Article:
The boom, however, was short-lived. The values placed on Kimberley’s mining companies had soared far beyond their production capacity. By the middle of 1881, the total nominal capital of £7 million was more than twice the officially assessed value of the mines in 1880. Not only had claim-holders floated companies at excessively high values, they had then spent the proceeds on further speculation in other companies or on paying out dividends to impatient investors demanding a quick return on their money; no more than 10 per cent of the total capital of the companies floated was retained for investment. None of the companies possessed reserve funds.

Moreover, the boom had been fuelled largely by credit. Initially, all share transactions were for cash, but the spectacular leaps in prices encouraged speculators to buy on credit. At the outset, banks willingly made advances for the purchase of scrip, but then began to take fright. In April 1881, the Standard Bank said it found it ‘necessary to check the speculative mania before it assumed greater dimensions’ and refused to accept company scrip as collateral for loans. As the bubble burst, Kimberley’s mining magnates looked to foreign investors in England and Europe for salvation. They were the only sources of capital that remained; local sources of capital in Kimberley and the Cape Colony had long been exhausted. But foreign investors steered clear.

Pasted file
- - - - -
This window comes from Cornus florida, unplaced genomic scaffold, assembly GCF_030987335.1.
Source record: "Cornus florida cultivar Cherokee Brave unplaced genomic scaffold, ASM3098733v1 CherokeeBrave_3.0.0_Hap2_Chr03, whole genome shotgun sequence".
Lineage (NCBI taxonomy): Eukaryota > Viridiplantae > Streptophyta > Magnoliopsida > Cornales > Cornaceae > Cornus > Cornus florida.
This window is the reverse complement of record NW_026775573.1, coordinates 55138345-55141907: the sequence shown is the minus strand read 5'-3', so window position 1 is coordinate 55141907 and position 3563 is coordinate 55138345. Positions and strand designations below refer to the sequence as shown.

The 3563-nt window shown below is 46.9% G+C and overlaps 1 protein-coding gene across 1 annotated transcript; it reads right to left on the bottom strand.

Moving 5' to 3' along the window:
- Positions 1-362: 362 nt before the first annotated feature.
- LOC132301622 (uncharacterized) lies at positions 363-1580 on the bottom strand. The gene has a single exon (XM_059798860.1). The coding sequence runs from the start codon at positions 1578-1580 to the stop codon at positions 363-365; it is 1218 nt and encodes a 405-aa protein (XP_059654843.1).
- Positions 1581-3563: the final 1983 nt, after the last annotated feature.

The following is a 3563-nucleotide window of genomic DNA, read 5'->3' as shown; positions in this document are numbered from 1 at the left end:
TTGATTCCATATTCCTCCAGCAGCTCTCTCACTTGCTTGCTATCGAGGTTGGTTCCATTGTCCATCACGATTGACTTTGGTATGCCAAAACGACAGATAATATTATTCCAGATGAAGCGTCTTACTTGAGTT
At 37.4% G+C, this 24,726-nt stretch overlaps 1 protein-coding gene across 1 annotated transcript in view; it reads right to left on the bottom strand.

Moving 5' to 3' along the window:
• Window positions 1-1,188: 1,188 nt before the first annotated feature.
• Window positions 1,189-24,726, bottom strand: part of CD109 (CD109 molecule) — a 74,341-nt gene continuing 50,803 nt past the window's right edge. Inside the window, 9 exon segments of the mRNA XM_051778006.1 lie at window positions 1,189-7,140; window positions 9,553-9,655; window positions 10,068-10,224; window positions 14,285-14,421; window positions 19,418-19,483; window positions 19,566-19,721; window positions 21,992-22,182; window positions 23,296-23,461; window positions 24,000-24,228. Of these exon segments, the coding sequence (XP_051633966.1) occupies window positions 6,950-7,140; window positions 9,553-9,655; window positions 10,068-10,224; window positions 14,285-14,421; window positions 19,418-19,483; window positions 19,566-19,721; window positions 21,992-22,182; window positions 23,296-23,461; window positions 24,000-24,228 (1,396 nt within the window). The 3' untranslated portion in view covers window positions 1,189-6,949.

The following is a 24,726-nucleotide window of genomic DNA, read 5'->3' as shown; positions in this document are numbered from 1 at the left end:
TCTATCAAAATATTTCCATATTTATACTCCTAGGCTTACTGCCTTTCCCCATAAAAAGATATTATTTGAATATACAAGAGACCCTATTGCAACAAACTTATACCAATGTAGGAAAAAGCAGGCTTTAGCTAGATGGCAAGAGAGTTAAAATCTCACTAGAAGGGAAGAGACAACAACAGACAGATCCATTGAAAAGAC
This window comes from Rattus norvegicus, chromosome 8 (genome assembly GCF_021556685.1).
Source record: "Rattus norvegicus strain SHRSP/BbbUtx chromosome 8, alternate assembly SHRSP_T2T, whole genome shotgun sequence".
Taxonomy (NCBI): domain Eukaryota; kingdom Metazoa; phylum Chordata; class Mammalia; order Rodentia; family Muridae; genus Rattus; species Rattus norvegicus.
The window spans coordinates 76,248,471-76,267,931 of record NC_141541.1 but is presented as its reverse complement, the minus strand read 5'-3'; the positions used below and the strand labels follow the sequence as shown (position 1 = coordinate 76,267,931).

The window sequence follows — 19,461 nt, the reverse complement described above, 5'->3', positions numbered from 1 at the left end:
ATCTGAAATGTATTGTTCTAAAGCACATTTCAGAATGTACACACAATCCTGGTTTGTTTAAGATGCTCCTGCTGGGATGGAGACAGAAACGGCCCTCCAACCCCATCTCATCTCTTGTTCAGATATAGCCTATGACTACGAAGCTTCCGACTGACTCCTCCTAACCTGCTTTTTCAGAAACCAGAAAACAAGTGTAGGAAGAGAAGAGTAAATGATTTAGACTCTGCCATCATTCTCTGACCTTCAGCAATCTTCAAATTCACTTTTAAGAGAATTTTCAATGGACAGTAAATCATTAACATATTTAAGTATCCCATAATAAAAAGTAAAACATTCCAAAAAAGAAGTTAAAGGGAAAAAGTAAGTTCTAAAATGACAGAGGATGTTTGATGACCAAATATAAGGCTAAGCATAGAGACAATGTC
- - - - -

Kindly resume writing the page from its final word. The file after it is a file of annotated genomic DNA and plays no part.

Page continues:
The collapse was precipitate, ruining hundreds of investors. Shares that had traded at £400 each in March 1881 fell to as low as £25. One of the casualties was Andrew McKenzie, a prominent Cape Town dock agent and building contractor who in early 1881 had begun speculating in diamond shares on a ‘gigantic scale’:

It appears to have been his misfortune that his first speculations proved successful [wrote his liquidator] for . . . misled thereby or prompted by a natural love of speculation he plunged madly into the excitement. He appears to have bought into every company . . . in many instances beyond the highest market rates giving his bills with pledges of shares in payment of his purchases which altogether amounted to £300,000.

McKenzie’s bankruptcy in December 1881 detonated a commercial crisis in the Cape Colony that lasted for several years.